Small Bump Absorption
This is one area where the fork really shined. It took the small bumps in stride and I never got the feeling that the fork was jarring under the bike. In the breaker bumps and small bumps in fast succession, some forks struggle to keep up. The Fox Talas was smooth over these transitions. Pedaling feedback was easily controlled with the LCS and compression switch. For most of my riding, I didn’t even touch the compression switch, but I did end up with the LSC a little less than halfway. This seemed to be a great compromise between small bump plushness and arm pump feedback.
I kept the rebound setting a little slower than halfway through its adjustment. This allowed the fork to recover fast enough without springing down. Overall, the damping performance in small bump situations was perfect.
Coming down from large hits and fast stroke situations was controlled, but the fork tended to ramp up through the end of its travel. Some of this ramping is positive as it doesn’t allow for hard bottom outs, but I found that I wasn’t using all of the travel as much as I would have liked to. For fun…I took the carbon ride off a 5 foot to flat and I still didn’t feel the fork bottom. The landing was smooth and controlled, but if the travel is there…I want to use it. I tried letting some air out of the fork, but that came at the cost of the small bump and climbing performance.
The Fox is stiff for a 140mm fork. For redesigned the crown and lowers for 2009, so when you combine that with a thru axle, the new Talas feels much stiffer than last years QR model. I also feel a noticeable difference between the current QR vs. the TA. Fox really stepped up to the plate to make sure that their forks would not deflect through the rough stuff.
This should be no surprise to anyone. Cross country riders are really starting to see the distint advantage of thru axles on light weight forks. The bike tracks better through corners, holds a better line through technical sections and it bulletproof by design.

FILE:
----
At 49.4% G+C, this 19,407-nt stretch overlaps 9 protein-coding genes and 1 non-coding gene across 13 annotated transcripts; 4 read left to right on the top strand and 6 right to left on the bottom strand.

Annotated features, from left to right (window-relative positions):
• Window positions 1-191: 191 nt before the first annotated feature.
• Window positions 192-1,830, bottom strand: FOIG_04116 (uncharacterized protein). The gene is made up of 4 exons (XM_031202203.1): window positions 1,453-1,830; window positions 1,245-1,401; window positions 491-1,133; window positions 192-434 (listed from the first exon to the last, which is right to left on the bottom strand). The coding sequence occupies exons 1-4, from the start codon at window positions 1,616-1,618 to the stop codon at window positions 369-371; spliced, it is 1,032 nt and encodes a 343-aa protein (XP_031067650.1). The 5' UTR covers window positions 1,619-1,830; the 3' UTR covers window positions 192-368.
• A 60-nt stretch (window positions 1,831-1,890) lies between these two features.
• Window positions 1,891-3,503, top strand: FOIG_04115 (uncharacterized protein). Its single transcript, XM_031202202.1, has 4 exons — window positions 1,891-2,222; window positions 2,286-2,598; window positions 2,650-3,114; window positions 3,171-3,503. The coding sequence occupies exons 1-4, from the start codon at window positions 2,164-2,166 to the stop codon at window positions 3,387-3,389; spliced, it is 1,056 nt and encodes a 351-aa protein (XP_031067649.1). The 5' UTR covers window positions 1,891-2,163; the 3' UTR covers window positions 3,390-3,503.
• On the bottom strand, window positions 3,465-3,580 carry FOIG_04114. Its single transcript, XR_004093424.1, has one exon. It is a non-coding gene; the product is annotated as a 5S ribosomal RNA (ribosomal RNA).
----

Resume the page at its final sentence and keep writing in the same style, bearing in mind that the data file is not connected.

Fox Talas 140 RLC Conclusions
In every article, forum post or blog…no one has argued that Fox makes a great product. The large question is why Fox and Shimano went with a 15mm TA instead of the already proven 20mm. For the purposes of this review…that is an argument for another day.
Where this fork performs its best is in the beginning and mid-stroke of its travel. The damping and rebound action is very smooth and controlled. Towards the end of its travel, the spring rate ramps up to the point that I never felt like I used all of the travel. Overall, this fork felt and rode like a perfect compliment to the Ibis Mojo. It is also stiff enough to handle the duties of a more “All Mountain” styled 140mm bike.
The Fox TA on this fork weighed in at 93.55 grams for those that were wondering.
- Great small bump absorption
- Excellent beginning and mid-stroke performance
- Easy to use thru axle
- Post mount brake mount
- Talas travel adjust
- Easy access to necessary controls
- Consistent rebound and damping performance
- Lightweight – 1899 grams uncut w/axle
- Less friction than previous Fox models
- High cost of entry – $850.00 does not include the need for a new wheel build.
- Hub selection – As of right now, you are limited to Hope, Shimano, DT Swiss and Industry Nine. It is going to be some time before companies like Chris King are able to jump on board.
- Spring ramping on high speed hits
- Access to air pressure valve difficult
Last Thoughts on the Fox Talas 140 RLC
The 140mm fork market is in an all out fight. The reigning king…Rock Shox Pike 454…it being closed in on by some new TA 140mm counterparts. Fox has come out swinging. The good news…thru axles are taking over on the cross country side of mountain bike forks. Death to the QR is on the horizon…